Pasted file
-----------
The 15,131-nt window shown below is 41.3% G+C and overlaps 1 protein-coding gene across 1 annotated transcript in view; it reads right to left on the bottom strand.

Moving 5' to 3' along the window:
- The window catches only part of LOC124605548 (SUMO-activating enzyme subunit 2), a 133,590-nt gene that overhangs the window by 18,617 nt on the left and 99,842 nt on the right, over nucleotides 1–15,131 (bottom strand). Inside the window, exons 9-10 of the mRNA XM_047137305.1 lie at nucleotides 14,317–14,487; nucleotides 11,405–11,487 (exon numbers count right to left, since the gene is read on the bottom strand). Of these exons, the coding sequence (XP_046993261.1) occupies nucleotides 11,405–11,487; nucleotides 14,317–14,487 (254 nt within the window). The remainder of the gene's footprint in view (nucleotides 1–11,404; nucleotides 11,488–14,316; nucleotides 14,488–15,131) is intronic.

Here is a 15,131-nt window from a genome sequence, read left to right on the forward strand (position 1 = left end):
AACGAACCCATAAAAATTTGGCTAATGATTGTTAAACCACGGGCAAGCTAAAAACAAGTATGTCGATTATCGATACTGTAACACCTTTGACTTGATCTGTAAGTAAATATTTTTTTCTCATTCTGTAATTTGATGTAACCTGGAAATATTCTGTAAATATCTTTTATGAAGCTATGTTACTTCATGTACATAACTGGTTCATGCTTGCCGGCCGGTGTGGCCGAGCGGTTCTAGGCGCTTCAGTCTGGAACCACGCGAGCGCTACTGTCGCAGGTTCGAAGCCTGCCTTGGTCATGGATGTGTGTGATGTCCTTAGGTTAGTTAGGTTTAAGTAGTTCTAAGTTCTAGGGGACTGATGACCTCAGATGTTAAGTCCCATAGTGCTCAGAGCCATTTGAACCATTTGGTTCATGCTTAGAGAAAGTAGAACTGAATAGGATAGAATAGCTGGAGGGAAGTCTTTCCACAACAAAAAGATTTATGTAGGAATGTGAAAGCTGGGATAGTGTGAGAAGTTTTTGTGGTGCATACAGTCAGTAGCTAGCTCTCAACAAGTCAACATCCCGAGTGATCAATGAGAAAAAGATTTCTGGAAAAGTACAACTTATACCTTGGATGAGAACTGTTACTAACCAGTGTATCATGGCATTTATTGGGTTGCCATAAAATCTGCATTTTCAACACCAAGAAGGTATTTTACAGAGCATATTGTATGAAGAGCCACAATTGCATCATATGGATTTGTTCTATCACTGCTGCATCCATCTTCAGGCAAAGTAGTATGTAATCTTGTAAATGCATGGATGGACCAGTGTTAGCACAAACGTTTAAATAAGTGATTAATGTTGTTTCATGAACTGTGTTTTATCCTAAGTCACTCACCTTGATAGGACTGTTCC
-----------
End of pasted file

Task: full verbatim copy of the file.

The 15,131-nt window shown below is 41.3% G+C and overlaps 1 protein-coding gene across 1 annotated transcript in view; it reads right to left on the bottom strand.

Moving 5' to 3' along the window:
- The window catches only part of LOC124605548 (SUMO-activating enzyme subunit 2), a 133,590-nt gene that overhangs the window by 18,617 nt on the left and 99,842 nt on the right, over nucleotides 1–15,131 (bottom strand). Inside the window, exons 9-10 of the mRNA XM_047137305.1 lie at nucleotides 14,317–14,487; nucleotides 11,405–11,487 (exon numbers count right to left, since the gene is read on the bottom strand). Of these exons, the coding sequence (XP_046993261.1) occupies nucleotides 11,405–11,487; nucleotides 14,317–14,487 (254 nt within the window). The remainder of the gene's footprint in view (nucleotides 1–11,404; nucleotides 11,488–14,316; nucleotides 14,488–15,131) is intronic.

Here is a 15,131-nt window from a genome sequence, read left to right on the forward strand (position 1 = left end):
AACGAACCCATAAAAATTTGGCTAATGATTGTTAAACCACGGGCAAGCTAAAAACAAGTATGTCGATTATCGATACTGTAACACCTTTGACTTGATCTGTAAGTAAATATTTTTTTCTCATTCTGTAATTTGATGTAACCTGGAAATATTCTGTAAATATCTTTTATGAAGCTATGTTACTTCATGTACATAACTGGTTCATGCTTGCCGGCCGGTGTGGCCGAGCGGTTCTAGGCGCTTCAGTCTGGAACCACGCGAGCGCTACTGTCGCAGGTTCGAAGCCTGCCTTGGTCATGGATGTGTGTGATGTCCTTAGGTTAGTTAGGTTTAAGTAGTTCTAAGTTCTAGGGGACTGATGACCTCAGATGTTAAGTCCCATAGTGCTCAGAGCCATTTGAACCATTTGGTTCATGCTTAGAGAAAGTAGAACTGAATAGGATAGAATAGCTGGAGGGAAGTCTTTCCACAACAAAAAGATTTATGTAGGAATGTGAAAGCTGGGATAGTGTGAGAAGTTTTTGTGGTGCATACAGTCAGTAGCTAGCTCTCAACAAGTCAACATCCCGAGTGATCAATGAGAAAAAGATTTCTGGAAAAGTACAACTTATACCTTGGATGAGAACTGTTACTAACCAGTGTATCATGGCATTTATTGGGTTGCCATAAAATCTGCATTTTCAACACCAAGAAGGTATTTTACAGAGCATATTGTATGAAGAGCCACAATTGCATCATATGGATTTGTTCTATCACTGCTGCATCCATCTTCAGGCAAAGTAGTATGTAATCTTGTAAATGCATGGATGGACCAGTGTTAGCACAAACGTTTAAATAAGTGATTAATGTTGTTTCATGAACTGTGTTTTATCCTAAGTCACTCACCTTGATAGGACTGTTCC